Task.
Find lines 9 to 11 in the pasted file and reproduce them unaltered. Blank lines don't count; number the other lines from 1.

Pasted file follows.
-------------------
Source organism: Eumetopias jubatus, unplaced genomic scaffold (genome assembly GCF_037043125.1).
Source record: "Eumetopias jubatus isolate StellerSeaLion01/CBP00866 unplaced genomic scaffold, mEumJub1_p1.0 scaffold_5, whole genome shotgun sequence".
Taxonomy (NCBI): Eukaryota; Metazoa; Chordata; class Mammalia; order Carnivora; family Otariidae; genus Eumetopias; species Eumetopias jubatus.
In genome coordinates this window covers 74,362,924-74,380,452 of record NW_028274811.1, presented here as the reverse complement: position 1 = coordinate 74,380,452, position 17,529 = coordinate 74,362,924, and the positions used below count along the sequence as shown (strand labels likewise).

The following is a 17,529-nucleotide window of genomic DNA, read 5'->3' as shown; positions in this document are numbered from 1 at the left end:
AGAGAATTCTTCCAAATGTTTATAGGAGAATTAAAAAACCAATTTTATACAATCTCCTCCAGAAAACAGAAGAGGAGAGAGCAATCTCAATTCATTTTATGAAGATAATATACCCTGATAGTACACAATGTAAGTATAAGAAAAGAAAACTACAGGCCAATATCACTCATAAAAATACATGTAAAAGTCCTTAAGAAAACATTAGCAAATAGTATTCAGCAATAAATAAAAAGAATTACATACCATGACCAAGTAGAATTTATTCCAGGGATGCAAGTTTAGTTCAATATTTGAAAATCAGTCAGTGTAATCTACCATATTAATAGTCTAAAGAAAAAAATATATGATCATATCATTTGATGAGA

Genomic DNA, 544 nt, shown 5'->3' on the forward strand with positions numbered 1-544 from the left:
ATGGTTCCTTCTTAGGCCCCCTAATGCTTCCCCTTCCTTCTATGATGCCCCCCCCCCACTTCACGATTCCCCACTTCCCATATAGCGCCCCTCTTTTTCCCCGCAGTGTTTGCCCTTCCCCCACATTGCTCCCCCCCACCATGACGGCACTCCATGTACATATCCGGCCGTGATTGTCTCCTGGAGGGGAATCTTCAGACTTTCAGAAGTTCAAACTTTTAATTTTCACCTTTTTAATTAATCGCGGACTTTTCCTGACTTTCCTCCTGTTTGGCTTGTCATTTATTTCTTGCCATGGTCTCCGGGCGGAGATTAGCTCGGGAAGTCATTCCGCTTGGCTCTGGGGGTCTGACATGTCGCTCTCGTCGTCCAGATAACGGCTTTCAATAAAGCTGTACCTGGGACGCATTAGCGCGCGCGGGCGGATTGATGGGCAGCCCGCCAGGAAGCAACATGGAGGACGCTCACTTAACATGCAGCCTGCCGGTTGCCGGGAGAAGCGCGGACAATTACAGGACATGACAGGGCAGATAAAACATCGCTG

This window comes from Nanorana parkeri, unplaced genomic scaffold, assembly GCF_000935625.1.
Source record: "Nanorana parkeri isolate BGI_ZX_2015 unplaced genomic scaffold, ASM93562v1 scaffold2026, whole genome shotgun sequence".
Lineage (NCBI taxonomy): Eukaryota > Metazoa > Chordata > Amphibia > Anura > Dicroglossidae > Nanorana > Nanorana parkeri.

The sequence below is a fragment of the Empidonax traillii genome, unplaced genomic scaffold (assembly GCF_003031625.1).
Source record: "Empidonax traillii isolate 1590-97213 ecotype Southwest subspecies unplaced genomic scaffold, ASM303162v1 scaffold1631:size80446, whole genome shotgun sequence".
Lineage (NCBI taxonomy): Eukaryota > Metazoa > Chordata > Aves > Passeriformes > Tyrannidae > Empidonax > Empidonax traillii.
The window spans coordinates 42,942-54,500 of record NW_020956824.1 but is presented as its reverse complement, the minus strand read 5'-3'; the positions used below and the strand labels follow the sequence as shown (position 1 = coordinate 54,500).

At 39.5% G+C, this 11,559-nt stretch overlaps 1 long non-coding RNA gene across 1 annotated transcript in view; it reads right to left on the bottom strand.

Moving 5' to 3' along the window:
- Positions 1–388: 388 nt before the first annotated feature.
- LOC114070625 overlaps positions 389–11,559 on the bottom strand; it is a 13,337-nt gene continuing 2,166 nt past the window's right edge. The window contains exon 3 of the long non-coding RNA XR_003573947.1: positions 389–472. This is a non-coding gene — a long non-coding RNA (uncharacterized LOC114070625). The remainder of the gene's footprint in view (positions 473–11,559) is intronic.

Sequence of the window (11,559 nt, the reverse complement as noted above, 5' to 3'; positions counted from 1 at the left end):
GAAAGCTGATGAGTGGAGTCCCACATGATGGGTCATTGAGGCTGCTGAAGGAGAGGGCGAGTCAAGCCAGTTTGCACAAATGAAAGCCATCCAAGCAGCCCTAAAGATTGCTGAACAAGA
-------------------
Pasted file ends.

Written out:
This window comes from Nanorana parkeri, unplaced genomic scaffold, assembly GCF_000935625.1.
Source record: "Nanorana parkeri isolate BGI_ZX_2015 unplaced genomic scaffold, ASM93562v1 scaffold2026, whole genome shotgun sequence".
Lineage (NCBI taxonomy): Eukaryota > Metazoa > Chordata > Amphibia > Anura > Dicroglossidae > Nanorana > Nanorana parkeri.